Fear and Peace… and other Theological Tensions

For you did not receive the spirit of slavery leading again to fear, but you received the Spirit of adoption, by whom we cry, “Abba, Father.”
Romans 8:15

We’re singing it together,
“I’m no longer a slave to fear, I am a child of God.”

Arms posture north toward heaven, like little children reaching for Daddy, inviting Him to swoop them up into His arms, exchanging their weakness for His strength, trading their fear for His peace.
And I scan the sanctuary.
There are at least 1,000 lives in this gigantic room.
1,000 plus stories.
And I know some of them, at least a little.

There’s the lady wearing a head scarf. She’s facing down a monster named cancer and the nine year old girl holding her hand, she needs her mama.
And there’s the kid whose parents are in the process of an ugly divorce. His home feels like a war zone.
I see the guy who got pink slipped last month, he doesn’t have an emergency fund but has a baby in diapers.
And there are the girls whose coach videotaped them in the locker room undressing, violating their trust.
I scan past a mama who tried her best to protect her kids but their relative exploited their innocence and left them walking wounded.
And the heartbroken twenty-something across the sanctuary, her boyfriend made a bunch of empty promises then bailed. She’s wondering if anyone will ever love her for the long haul.
I glance over at the dad whose son is deployed in the middle east, risking his life for the sake of freedom.
And the middle-aged couple, empty nesters, trying to reconcile the constant quiet in their home.
There’s a widower a few rows up who’s aching because of the empty seat on his right .
And the seasoned citizen sitting two rows behind me who looked in the mirror this morning and didn’t recognize her reflection.
My friend’s seat right up in the front row, it’s empty today. Her dad suffered a massive stroke yesterday and Hospice is making him comfortable.
Directly to my left, there’s the family who left everything and fled the brutality of their ruthless dictator.
On my right, there are folks who serve under the radar in places where ISIS beheads Christians.
I notice the boy who gets bullied at school.
And a teenager who’s followed around by security at the grocery store because of his dark chocolate skin.
And there’s a whole row of adolescents sitting up front, trying to look confident while fighting the demons of insecurity.
Finally, my gaze rests long on the young mom who’s aged a few years in the last month. The baby she gave birth too, his heartbeat was still. 20 years ago, I was her.

It’s one thing to claim your status and position as child of God when life is going your way.
“Everybody trusts God on a good day with $20 in their pocket.” (Season of Gray)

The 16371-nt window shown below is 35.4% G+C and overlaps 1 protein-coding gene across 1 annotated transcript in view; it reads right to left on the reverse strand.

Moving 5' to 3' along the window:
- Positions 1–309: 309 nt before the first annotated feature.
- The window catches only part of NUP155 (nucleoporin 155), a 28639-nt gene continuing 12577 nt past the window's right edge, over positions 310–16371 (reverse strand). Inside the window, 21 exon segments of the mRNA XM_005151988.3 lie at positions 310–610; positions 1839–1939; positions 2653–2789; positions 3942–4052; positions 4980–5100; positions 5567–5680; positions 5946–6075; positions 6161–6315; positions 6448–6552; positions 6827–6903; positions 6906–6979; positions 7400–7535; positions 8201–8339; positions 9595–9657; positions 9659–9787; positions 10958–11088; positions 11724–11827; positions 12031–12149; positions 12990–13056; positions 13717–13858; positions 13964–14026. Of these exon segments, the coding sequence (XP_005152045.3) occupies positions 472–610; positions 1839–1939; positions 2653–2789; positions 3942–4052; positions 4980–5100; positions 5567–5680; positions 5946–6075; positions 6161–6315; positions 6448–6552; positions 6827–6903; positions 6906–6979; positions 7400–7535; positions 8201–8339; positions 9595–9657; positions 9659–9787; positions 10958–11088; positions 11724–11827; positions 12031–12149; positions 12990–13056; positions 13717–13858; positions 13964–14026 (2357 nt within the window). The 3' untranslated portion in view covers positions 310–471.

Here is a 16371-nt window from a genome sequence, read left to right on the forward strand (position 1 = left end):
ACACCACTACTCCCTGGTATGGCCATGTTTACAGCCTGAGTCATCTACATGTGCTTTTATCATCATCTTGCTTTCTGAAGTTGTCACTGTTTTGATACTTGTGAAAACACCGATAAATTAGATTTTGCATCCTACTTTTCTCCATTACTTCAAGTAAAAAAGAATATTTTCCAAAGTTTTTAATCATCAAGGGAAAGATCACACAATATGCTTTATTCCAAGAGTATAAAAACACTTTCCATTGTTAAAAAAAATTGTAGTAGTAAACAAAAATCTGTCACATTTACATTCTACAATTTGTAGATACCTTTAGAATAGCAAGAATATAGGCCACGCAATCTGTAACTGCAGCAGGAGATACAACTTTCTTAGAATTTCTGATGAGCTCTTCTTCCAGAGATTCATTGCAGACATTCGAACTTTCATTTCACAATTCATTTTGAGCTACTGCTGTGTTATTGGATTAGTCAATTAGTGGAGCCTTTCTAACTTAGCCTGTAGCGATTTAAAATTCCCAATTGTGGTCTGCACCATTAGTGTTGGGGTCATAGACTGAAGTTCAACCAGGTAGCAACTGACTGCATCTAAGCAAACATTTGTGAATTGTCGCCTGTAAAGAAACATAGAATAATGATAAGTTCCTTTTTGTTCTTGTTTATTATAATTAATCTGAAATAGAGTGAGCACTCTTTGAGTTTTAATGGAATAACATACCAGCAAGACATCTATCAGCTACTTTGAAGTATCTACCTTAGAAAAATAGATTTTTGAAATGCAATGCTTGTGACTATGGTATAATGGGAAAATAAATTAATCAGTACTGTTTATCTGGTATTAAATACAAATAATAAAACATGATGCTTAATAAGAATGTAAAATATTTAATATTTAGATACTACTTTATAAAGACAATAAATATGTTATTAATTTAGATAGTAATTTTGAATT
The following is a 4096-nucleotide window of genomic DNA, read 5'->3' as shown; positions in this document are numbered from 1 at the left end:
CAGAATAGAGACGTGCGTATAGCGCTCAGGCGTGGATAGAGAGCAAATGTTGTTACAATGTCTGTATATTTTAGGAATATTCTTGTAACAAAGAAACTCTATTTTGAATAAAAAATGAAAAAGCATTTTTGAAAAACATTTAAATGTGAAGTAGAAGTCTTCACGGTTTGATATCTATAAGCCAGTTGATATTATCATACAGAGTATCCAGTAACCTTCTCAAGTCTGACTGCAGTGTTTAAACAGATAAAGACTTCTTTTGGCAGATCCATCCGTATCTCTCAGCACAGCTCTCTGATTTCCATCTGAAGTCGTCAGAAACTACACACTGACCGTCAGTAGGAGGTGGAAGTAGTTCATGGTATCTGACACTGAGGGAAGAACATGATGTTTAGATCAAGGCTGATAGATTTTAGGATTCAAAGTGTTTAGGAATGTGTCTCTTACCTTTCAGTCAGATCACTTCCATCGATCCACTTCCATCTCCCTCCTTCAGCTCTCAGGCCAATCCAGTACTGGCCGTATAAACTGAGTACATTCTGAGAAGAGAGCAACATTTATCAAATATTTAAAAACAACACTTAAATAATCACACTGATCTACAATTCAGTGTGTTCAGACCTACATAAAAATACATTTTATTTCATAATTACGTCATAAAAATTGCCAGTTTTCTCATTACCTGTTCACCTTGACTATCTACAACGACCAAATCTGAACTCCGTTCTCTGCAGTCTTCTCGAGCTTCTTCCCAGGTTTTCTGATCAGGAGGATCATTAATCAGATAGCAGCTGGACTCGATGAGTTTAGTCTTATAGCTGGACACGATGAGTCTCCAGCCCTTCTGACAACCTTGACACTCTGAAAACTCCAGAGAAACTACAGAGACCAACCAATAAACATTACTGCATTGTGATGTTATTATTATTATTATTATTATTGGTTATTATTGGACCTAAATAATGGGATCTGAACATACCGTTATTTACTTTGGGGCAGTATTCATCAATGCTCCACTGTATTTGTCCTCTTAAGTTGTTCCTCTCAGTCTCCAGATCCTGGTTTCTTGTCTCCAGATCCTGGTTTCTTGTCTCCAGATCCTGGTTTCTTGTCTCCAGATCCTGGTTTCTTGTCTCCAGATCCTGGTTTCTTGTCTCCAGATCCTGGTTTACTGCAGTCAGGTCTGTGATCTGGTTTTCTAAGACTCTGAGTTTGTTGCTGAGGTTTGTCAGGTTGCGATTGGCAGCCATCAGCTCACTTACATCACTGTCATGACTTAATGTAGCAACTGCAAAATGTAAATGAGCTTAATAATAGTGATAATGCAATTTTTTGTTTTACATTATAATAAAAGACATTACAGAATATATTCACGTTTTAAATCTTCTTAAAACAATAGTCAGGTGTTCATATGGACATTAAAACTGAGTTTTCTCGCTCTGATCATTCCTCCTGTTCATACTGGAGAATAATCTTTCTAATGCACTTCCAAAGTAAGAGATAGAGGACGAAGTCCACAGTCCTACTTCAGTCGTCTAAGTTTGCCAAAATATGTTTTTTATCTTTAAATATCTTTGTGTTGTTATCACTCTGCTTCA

It’s another thing when all hell is breaking loose around and within.

Worship songs aren’t a comprehensive theology but they can fill designated spots in our theological jigsaw puzzle. They focus our attention on specific aspects of the character of God and plumb our perspective when it’s skewed. In this case, it’s the paradoxical intermingling of fear and peace.

This song I’m singing, it doesn’t claim that I’ll never feel fear.
Or that they won’t.
Fear still buzzes around annoyingly like a hungry mosquito at dusk, attracted to some more than others.
For a Christian, peace isn’t the antithesis of fear, it’s not living in bondage to it. Because God is our Daddy, fear’s vice grip on our souls is loosened. Our inheritance guarantees us a future and a hope so we can experience transcending peace even as we just keep slapping at our pesky mosquitoes.

Some of us are more vulnerable to attack so God offers repellents. His Word is more effective than deep woods DEET, but we may benefit from mastering some relaxation exercises too.
Or taking advantage of some awesome medicine that balances adrenal function,
Or even connecting with a counselor who can help us re-route neural superhighways that are programmed to Destination Fear.
And sometimes, we just need a good friend to verbally process with and share a few cathartic tears.


Fast forward from my church sanctuary to today. The bugs are biting.
Her suitcases are packed and ready to load into the van. My big girl, she’s leaving–flying off into the sunset, to the other side of the world with her “varied field of hopes and fears, excitements and sensations, courageously going forth into it’s expanse, seeking knowledge of life amidst it’s perils” (loosely quoted Charlotte Bronte). And I’m caught in the conundrum of fear and peace, all intermingled with the salt of a few tender teardrops.

And this song, I hear it in the periphery.
“I’m no longer a slave to fear, I am a child of God.”
It’s a declaration of victory because ultimately peace wins.
And I humbly respond with, “Thanks be to God”.

(Part 2 of 4 on my musings about theological tensions. Previously posted: Sovereignty and Love…and other Theological Tensions)

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